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Old 12-22-2008, 04:05 PM   #1
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How to handle a bad joist


I have a 2X10 joist directly under my kithchen that has split at one end starting at the outside wall of the house and running a foot or so along the length of the joist. The joist appears to have been a really crappy piece of wood to begin with. The surrounding joists are fine.

I'm looking at getting it repaired, but I was hoping someone could recommend the best option for this type of problem. Would sistering work here? It would be diffucult to run a parallel board the entire length of the joist since my furnace is in the way. I could probably run it 2/3 of the length pretty easily. The total span is about 12'.

Any help is appreciated.
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Old 12-22-2008, 04:17 PM   #2
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How to handle a bad joist


Running it 2/3 of the way is probably just fine. I would suggest that you use construction adhesive liberally and 10d nails. A few 3/8" carriage bolts and washers could be used to draw the two pieces tightly together if necessary. Don't use too many bolts though...Just nail the crap out of it...A vertical stack of 4 nails ever 12" or so will be more than adequate.
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Old 12-22-2008, 04:26 PM   #3
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How to handle a bad joist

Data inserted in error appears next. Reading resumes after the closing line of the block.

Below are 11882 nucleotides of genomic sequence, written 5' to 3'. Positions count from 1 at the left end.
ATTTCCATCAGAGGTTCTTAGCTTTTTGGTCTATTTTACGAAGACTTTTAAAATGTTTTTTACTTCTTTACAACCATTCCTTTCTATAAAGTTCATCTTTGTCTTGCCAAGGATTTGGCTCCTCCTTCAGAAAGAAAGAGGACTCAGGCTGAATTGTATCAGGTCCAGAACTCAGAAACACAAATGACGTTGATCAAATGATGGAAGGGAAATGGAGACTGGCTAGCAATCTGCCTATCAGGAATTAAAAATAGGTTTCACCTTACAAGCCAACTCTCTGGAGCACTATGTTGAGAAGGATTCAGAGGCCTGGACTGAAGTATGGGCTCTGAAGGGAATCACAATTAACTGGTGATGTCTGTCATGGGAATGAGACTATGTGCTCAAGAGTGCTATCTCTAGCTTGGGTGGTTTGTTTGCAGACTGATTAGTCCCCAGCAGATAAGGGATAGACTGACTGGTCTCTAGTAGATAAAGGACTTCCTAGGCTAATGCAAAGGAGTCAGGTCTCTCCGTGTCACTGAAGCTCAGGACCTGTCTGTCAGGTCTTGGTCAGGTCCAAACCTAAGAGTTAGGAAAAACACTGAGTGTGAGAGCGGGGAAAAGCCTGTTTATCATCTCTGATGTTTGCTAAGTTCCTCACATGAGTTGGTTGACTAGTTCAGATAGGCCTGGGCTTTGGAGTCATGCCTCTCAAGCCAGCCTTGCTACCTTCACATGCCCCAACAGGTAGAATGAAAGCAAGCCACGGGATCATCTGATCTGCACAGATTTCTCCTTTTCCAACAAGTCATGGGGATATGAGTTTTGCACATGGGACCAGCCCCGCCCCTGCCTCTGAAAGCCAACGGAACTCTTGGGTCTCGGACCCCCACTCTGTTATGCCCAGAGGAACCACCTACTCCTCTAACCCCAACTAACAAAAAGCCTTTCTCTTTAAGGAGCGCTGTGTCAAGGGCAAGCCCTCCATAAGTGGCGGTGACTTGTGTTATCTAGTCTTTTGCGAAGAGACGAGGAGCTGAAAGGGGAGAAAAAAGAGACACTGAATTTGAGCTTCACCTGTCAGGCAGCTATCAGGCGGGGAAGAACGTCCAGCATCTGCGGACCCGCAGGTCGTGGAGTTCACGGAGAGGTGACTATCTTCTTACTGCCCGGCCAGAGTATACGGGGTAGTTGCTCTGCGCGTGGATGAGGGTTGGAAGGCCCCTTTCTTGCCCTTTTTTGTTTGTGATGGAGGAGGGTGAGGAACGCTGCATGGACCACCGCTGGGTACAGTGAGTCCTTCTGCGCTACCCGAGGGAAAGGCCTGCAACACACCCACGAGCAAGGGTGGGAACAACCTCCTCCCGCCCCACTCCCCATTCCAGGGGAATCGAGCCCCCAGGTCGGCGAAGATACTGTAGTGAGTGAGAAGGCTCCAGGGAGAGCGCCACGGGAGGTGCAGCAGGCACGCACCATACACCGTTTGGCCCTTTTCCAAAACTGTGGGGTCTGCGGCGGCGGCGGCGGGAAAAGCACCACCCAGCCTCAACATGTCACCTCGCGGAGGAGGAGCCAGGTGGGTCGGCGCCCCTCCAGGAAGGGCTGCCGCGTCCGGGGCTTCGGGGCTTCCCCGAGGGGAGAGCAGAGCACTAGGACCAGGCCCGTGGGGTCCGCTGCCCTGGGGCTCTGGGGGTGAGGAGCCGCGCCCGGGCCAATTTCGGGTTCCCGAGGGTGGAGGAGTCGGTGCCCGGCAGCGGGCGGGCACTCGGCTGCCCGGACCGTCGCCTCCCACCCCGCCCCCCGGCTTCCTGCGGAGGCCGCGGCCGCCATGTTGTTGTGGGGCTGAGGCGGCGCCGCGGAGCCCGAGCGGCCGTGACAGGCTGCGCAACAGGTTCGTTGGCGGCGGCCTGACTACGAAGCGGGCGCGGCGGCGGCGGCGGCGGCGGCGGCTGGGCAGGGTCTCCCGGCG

Thanks! Would it make sense to run it on both sides of the joist, or is one side sufficient?
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Old 12-22-2008, 05:51 PM   #4
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How to handle a bad joist


Thekctermite knows his P's and Q's. That will work fine. Try not to get lazy and use a row of three. Any nail in the middle of the joist won't do much, strength wise, other than hold the joists together until the glue dried.

If the crack starts at the end of the joist, where it seats itself (either on a beam or sill plate, make sure your reinforcing joist gets all the way back there. That end of the reinforcing joist will now be taking the shear load, so make sure it fits and seats well. One side is enough. 2/3 of the way is fine.
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Old 12-22-2008, 07:06 PM   #5
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How to handle a bad joist


Thanks Aggie. I definately agree that it isn't necessary to add a scab to both sides. One side...Properly done...Is sufficient.

As for the glue, you have to work fast. It will skin over quickly, and it is much less effective if it skins over. So have your liuid nails tubes open and ready to roll when you start, and have a helper handy. If no helper, a clamp or two will help. Pre-drill any holes for bolts (using clamps or your helper to hold the scab in place) so they're ready to receive a bolt and get tightened down before the glue dries.
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Old 12-23-2008, 09:09 AM   #6
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Great - Thanks. Is there a specific glue that should be used?
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Old 12-23-2008, 10:41 AM   #7
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How to handle a bad joist


Any liquid nails-type construction adhesive or subfloor adhesive is appropriate. It comes in caulk tubes. Use plenty.
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